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Bears need to make Gervon Dexter Sr. a starter right now

The sooner the Bears commit to giving Gervon Dexter Sr. a lion’s share of snaps up front, the better.

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NFL: Chicago Bears at Washington Commanders Geoff Burke-USA TODAY Sports

Last week’s win over the Washington Commanders might have marked a significant moment in the Chicago Bears’ outlook for the next few games. Specifically, one of their young players and potential building blocks broke out in a major way to help the Bears break their 14-game winning streak.

That would be rookie defensive tackle Gervon Dexter Sr., who dominated the Commanders’ offensive line with six pressures in 33 snaps and posted the team’s second-best Pro Football Focus grade of the game (85.5) behind only D.J. Moore (87.1).

Dexter had seen a curious decrease in snaps against the Denver Broncos and largely watched from the sidelines as the team blew a late lead. Not so this time.

As the second-round pick from the 2023 NFL Draft comes into his own, it feels like the Bears need to remove the training wheels and treat Dexter like a starter on the defensive front. Quite frankly, Chicago’s defensive front can’t be the best version of itself until they do.

While head coach and defensive play-caller Matt Eberflus might like Justin Jones’ experience, Jones’ actual production in no way justifies him playing almost 45 snaps a game. Currently, Jones grades out as the 113th-ranked interior defender in football out of 124, and his film reveals practically nothing impactful about his play.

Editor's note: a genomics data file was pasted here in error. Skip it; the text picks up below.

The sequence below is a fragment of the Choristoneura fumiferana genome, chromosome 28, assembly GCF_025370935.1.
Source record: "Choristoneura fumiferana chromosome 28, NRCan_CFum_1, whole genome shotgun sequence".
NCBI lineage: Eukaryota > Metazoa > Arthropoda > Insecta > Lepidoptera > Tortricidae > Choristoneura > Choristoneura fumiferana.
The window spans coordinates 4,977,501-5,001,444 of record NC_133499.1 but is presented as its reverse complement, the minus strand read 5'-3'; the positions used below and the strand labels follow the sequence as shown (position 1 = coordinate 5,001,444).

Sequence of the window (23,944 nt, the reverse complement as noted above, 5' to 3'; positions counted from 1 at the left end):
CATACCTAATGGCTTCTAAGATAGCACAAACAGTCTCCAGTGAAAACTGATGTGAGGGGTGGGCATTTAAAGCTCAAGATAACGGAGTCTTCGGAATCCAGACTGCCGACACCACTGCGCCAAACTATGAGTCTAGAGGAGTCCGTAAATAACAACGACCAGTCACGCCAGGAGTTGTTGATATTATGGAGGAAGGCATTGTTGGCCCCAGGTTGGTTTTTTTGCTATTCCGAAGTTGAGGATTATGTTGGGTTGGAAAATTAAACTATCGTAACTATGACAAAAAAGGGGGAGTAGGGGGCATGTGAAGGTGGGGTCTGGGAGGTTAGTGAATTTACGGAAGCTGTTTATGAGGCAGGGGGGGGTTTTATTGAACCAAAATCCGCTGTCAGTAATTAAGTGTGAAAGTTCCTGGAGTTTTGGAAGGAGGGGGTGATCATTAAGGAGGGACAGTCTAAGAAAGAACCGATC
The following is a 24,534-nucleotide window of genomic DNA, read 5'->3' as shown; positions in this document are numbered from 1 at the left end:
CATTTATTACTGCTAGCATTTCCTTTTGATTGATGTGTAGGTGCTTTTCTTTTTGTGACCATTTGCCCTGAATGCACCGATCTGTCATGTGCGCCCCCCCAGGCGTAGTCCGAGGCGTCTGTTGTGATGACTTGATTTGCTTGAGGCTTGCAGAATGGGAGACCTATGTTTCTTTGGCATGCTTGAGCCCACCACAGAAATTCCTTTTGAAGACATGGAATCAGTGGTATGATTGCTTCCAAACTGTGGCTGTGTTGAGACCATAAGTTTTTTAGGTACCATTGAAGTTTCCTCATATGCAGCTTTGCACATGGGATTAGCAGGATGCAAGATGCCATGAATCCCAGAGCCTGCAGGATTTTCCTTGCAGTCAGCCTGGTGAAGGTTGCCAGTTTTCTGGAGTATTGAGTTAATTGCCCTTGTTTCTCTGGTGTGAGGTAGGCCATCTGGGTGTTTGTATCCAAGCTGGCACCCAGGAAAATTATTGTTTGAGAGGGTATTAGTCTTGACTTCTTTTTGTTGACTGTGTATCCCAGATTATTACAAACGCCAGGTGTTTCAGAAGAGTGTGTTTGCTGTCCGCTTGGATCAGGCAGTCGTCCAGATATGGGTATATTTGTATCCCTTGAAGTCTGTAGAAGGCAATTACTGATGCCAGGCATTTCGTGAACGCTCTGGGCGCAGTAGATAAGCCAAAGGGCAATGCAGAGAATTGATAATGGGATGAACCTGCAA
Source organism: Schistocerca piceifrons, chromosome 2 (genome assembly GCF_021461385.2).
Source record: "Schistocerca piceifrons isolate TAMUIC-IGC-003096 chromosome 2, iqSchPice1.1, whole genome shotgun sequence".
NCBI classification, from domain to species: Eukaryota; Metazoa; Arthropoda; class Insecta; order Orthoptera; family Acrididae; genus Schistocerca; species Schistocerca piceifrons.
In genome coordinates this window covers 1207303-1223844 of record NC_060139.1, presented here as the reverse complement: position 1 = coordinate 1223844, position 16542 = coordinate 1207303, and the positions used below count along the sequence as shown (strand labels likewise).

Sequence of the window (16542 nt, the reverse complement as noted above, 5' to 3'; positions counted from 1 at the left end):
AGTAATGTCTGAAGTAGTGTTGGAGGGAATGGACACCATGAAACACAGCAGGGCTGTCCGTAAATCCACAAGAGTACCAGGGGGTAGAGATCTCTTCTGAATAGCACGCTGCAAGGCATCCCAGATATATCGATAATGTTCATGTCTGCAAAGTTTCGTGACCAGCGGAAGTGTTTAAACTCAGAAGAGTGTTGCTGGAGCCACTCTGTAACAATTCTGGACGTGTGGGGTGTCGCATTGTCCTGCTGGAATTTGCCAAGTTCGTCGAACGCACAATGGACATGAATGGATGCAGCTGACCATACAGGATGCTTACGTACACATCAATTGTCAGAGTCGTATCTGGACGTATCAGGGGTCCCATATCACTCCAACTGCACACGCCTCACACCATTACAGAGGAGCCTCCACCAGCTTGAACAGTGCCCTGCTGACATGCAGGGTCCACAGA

Even the notion that Jones is a better run defender than Dexter at this stage in the rookie’s career is flawed: Dexter’s 54.4 run defense grade outstrips Jones (47.6) in addition to what Dexter has flashed on passing downs. The rookie even has more “stops” in the run game (six) than Jones does (two).

So what is it you’d say you do here, Mr. Jones? If the answer is “not much of anything” — which it is — Jones should not be out-snapping Dexter from here on out.

Currently, Andrew Billings, who has been a revelation (just about the only one) for this defense, is the only defensive lineman on the team with any punch whatsoever, with Rasheem Green and DeMarcus Walker serving as average-at-best ancillary pieces. Though Dexter’s get-off appears to be improving with time, his raw power has stood out the most in his limited early sample size and creates the most dynamic combination with Billings.

One could argue Dexter is playing out of position and would perhaps be best used as a giant one-technique on a team with more depth and talent. (If fellow rookie Zacch Pickens can show any potential whatsoever as a backup three-technique, perhaps we’ll see that utilization come to fruition more often.) And maybe keeping Dexter on the field with the second rotation that includes Pickens, who has struggled to start his career, is a necessary evil.

But as of now, the Bears’ best defensive front involves having Billings and Dexter on the field together in the starting lineup. The sooner Chicago realizes that, the better.